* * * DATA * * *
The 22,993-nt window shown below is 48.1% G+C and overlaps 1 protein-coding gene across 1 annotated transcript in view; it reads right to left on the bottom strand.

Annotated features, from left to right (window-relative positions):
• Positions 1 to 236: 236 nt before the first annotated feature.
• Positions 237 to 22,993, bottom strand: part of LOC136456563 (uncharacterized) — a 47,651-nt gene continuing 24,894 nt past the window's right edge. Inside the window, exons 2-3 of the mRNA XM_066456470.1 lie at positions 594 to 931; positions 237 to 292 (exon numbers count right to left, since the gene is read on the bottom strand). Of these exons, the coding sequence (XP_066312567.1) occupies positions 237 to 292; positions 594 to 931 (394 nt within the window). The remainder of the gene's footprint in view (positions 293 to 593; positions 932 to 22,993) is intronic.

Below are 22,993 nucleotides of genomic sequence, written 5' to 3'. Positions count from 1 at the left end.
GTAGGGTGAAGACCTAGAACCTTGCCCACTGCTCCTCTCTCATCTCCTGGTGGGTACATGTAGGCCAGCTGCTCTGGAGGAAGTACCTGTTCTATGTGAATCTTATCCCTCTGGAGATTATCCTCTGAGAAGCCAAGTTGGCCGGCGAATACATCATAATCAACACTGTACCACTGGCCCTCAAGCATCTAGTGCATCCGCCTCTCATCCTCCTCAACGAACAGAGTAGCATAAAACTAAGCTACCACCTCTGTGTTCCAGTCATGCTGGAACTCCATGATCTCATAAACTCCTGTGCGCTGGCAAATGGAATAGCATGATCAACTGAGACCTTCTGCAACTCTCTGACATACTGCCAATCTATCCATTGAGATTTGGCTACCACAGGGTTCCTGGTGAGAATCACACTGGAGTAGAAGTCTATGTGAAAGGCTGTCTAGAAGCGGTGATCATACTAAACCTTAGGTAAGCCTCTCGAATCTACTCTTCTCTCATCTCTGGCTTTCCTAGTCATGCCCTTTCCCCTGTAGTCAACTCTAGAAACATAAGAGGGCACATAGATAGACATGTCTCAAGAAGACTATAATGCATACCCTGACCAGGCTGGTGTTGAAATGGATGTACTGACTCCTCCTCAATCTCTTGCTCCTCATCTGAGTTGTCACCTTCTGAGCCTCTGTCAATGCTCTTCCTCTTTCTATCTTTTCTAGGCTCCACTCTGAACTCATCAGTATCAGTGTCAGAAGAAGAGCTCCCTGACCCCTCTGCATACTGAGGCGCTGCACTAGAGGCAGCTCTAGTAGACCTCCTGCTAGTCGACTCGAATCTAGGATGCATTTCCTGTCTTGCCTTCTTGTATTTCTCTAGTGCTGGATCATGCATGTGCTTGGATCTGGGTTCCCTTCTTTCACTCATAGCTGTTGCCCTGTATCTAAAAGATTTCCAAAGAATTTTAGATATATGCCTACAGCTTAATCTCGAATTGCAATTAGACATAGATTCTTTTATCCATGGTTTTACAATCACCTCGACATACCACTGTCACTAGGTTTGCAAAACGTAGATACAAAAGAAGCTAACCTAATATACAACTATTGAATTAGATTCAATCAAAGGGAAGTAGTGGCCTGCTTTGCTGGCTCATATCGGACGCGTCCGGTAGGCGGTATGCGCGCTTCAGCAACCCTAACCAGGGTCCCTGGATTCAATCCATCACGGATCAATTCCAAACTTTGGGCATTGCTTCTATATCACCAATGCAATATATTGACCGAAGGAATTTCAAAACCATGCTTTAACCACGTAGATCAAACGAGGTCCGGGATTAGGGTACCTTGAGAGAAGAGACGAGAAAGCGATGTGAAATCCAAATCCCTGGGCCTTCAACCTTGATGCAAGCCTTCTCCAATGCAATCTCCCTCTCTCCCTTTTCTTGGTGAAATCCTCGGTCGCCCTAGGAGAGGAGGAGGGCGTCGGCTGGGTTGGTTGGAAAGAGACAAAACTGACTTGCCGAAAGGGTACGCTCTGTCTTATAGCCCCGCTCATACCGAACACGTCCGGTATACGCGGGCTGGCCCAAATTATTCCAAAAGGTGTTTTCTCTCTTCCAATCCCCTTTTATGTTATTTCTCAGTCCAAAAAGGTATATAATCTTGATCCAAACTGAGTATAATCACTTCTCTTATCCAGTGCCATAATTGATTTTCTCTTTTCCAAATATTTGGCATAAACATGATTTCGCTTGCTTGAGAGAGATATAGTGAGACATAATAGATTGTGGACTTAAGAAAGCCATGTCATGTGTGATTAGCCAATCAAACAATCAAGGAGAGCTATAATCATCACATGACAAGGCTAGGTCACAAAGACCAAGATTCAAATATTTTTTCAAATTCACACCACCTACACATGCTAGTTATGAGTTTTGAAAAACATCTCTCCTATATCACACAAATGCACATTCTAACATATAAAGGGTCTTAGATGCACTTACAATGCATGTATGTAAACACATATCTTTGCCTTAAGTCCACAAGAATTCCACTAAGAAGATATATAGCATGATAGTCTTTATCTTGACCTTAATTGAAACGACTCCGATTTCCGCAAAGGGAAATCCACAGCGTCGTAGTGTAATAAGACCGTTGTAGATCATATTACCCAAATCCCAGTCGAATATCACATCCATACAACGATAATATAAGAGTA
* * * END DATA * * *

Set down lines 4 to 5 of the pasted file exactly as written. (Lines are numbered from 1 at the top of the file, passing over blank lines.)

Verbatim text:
• Positions 237 to 22,993, bottom strand: part of LOC136456563 (uncharacterized) — a 47,651-nt gene continuing 24,894 nt past the window's right edge. Inside the window, exons 2-3 of the mRNA XM_066456470.1 lie at positions 594 to 931; positions 237 to 292 (exon numbers count right to left, since the gene is read on the bottom strand). Of these exons, the coding sequence (XP_066312567.1) occupies positions 237 to 292; positions 594 to 931 (394 nt within the window). The remainder of the gene's footprint in view (positions 293 to 593; positions 932 to 22,993) is intronic.

Below are 22,993 nucleotides of genomic sequence, written 5' to 3'. Positions count from 1 at the left end.